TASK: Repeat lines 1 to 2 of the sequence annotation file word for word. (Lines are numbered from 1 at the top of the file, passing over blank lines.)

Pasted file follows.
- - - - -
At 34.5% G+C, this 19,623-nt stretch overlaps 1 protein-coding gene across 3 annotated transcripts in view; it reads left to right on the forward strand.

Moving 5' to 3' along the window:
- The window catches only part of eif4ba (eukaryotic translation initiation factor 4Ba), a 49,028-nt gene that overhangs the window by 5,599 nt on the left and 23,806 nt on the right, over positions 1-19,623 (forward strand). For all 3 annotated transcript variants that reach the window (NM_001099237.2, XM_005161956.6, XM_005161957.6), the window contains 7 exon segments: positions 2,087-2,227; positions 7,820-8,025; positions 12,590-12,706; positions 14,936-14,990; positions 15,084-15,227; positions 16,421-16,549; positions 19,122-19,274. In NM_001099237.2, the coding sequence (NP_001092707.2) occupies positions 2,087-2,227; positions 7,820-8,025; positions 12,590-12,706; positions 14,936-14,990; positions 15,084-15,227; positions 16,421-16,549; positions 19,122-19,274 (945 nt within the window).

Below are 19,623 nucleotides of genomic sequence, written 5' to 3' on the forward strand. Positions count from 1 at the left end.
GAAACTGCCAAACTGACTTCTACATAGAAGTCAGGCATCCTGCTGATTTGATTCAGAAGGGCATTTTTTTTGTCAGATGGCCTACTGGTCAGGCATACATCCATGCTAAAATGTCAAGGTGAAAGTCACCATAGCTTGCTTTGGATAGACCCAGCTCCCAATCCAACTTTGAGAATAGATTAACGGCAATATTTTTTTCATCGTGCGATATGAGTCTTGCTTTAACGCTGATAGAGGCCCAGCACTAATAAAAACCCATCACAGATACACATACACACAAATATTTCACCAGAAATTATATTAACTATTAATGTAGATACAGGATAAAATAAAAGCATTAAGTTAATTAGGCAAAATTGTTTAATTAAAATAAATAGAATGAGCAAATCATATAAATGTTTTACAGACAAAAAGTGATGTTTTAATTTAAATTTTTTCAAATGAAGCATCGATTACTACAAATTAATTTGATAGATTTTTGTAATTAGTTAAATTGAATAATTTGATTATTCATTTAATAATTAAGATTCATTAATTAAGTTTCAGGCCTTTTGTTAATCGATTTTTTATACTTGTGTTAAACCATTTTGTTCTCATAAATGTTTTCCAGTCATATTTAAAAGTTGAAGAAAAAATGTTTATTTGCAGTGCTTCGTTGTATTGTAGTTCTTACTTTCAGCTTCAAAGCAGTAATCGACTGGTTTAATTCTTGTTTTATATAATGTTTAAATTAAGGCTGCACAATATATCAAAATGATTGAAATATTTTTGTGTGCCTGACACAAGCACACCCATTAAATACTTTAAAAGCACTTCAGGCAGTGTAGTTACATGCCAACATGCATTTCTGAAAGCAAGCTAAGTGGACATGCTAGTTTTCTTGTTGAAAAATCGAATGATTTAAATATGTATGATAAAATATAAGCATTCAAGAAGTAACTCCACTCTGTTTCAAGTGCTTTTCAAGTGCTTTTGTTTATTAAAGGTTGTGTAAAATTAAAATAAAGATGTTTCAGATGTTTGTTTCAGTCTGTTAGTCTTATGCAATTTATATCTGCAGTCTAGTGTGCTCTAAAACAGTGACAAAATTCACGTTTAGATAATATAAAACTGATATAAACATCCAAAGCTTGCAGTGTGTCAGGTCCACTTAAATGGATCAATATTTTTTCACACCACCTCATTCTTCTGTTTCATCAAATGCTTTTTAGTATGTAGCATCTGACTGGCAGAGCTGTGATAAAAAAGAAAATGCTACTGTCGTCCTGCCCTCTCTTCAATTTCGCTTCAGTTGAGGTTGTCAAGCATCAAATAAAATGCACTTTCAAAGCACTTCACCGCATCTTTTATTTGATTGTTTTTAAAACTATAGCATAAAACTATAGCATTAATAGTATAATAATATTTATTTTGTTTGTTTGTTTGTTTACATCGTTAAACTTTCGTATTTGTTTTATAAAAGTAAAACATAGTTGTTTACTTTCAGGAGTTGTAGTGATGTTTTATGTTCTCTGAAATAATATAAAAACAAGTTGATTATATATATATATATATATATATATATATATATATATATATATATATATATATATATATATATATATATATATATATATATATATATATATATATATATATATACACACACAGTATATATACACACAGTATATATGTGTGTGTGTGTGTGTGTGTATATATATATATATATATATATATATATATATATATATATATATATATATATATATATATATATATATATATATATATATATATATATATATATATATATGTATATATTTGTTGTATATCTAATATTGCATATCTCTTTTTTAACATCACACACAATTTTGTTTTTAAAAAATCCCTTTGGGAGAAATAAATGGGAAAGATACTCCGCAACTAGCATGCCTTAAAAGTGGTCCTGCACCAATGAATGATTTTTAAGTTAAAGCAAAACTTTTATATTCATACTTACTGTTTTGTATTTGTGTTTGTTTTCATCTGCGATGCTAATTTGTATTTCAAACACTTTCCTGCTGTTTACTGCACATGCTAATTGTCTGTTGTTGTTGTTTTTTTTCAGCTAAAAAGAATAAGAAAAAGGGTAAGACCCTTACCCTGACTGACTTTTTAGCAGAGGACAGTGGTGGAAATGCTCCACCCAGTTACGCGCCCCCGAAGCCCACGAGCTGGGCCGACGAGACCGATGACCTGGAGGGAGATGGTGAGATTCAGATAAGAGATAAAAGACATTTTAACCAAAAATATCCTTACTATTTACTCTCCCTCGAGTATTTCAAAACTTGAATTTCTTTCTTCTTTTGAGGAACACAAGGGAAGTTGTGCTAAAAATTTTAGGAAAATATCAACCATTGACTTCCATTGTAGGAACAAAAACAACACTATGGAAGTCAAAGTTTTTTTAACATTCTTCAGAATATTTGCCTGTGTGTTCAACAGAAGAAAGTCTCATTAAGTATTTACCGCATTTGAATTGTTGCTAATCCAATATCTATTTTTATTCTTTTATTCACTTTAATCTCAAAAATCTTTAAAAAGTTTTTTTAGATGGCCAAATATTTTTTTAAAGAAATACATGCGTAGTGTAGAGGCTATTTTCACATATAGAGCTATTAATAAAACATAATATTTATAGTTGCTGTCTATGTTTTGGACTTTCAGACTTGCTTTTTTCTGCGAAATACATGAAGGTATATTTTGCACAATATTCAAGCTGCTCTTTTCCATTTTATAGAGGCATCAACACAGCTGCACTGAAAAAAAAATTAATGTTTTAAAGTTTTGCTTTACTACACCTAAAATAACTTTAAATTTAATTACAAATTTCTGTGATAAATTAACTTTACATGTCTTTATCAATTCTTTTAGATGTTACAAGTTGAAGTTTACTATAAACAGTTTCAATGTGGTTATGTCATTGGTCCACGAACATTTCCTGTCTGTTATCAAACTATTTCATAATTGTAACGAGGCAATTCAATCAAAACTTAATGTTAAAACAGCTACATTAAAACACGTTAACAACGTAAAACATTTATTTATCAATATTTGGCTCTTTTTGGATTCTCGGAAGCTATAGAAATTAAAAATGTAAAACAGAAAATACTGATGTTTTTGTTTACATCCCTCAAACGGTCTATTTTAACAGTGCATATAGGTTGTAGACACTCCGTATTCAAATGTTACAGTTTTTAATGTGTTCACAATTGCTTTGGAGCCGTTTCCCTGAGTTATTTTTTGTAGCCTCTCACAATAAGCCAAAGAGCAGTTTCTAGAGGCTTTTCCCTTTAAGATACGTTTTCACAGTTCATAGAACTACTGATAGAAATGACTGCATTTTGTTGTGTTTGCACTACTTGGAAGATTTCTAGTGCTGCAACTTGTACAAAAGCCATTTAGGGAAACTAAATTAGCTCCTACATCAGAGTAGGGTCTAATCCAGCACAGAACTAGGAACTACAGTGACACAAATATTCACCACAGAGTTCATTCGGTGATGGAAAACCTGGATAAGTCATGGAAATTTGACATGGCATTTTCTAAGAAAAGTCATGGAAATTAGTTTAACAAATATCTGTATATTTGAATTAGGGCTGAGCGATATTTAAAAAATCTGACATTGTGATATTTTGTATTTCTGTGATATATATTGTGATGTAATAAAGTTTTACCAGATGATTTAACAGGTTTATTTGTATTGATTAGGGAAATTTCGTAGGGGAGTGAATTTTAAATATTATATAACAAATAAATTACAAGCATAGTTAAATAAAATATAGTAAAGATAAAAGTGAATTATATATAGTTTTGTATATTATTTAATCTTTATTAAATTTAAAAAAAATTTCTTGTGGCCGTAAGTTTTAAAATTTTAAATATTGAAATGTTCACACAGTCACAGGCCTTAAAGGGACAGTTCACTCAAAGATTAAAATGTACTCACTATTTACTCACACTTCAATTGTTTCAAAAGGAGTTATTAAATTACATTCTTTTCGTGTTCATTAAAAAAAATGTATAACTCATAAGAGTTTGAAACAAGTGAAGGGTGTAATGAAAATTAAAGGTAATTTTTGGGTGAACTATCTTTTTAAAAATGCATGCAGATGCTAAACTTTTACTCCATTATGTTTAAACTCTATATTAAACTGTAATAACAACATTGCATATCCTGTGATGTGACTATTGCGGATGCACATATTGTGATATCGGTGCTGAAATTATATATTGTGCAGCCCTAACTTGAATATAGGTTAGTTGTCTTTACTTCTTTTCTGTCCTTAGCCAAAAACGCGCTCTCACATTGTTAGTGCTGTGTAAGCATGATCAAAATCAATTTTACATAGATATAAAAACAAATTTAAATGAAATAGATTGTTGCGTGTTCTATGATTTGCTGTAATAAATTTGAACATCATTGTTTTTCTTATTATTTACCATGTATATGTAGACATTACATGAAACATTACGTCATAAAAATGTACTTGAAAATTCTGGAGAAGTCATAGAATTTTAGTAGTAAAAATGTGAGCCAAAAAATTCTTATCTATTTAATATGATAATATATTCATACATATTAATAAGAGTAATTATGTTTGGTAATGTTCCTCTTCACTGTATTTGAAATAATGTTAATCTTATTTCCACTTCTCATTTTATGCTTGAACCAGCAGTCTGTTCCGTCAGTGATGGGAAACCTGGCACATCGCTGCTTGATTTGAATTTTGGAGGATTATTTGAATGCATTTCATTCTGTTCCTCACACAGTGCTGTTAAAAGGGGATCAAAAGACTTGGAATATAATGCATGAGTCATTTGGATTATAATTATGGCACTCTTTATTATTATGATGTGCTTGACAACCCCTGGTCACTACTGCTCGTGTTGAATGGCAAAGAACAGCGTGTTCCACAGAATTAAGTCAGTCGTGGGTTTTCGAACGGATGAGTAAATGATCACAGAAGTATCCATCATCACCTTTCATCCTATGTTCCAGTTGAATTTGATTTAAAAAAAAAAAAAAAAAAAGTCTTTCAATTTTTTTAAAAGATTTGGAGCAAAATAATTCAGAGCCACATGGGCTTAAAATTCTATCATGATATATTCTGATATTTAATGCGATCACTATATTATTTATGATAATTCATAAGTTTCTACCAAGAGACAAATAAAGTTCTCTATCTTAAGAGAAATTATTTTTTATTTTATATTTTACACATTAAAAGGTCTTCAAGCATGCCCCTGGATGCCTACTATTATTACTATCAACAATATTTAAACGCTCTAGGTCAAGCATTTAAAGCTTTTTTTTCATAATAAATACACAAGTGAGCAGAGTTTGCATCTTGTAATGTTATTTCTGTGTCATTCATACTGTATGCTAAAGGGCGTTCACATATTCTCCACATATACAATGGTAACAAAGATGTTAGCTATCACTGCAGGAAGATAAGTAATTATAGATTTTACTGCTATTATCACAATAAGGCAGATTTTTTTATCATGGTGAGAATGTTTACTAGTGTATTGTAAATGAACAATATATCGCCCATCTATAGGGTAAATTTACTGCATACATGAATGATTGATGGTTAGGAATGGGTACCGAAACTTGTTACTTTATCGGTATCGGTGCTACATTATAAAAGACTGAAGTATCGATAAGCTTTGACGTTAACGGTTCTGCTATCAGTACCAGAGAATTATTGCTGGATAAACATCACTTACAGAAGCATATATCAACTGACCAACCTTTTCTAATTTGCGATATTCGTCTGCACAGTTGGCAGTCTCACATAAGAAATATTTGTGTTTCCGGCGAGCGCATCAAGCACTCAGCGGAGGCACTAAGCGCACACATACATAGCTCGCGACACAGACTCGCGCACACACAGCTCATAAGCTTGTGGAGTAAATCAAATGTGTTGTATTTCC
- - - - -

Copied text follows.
At 34.5% G+C, this 19,623-nt stretch overlaps 1 protein-coding gene across 3 annotated transcripts in view; it reads left to right on the forward strand.

Moving 5' to 3' along the window: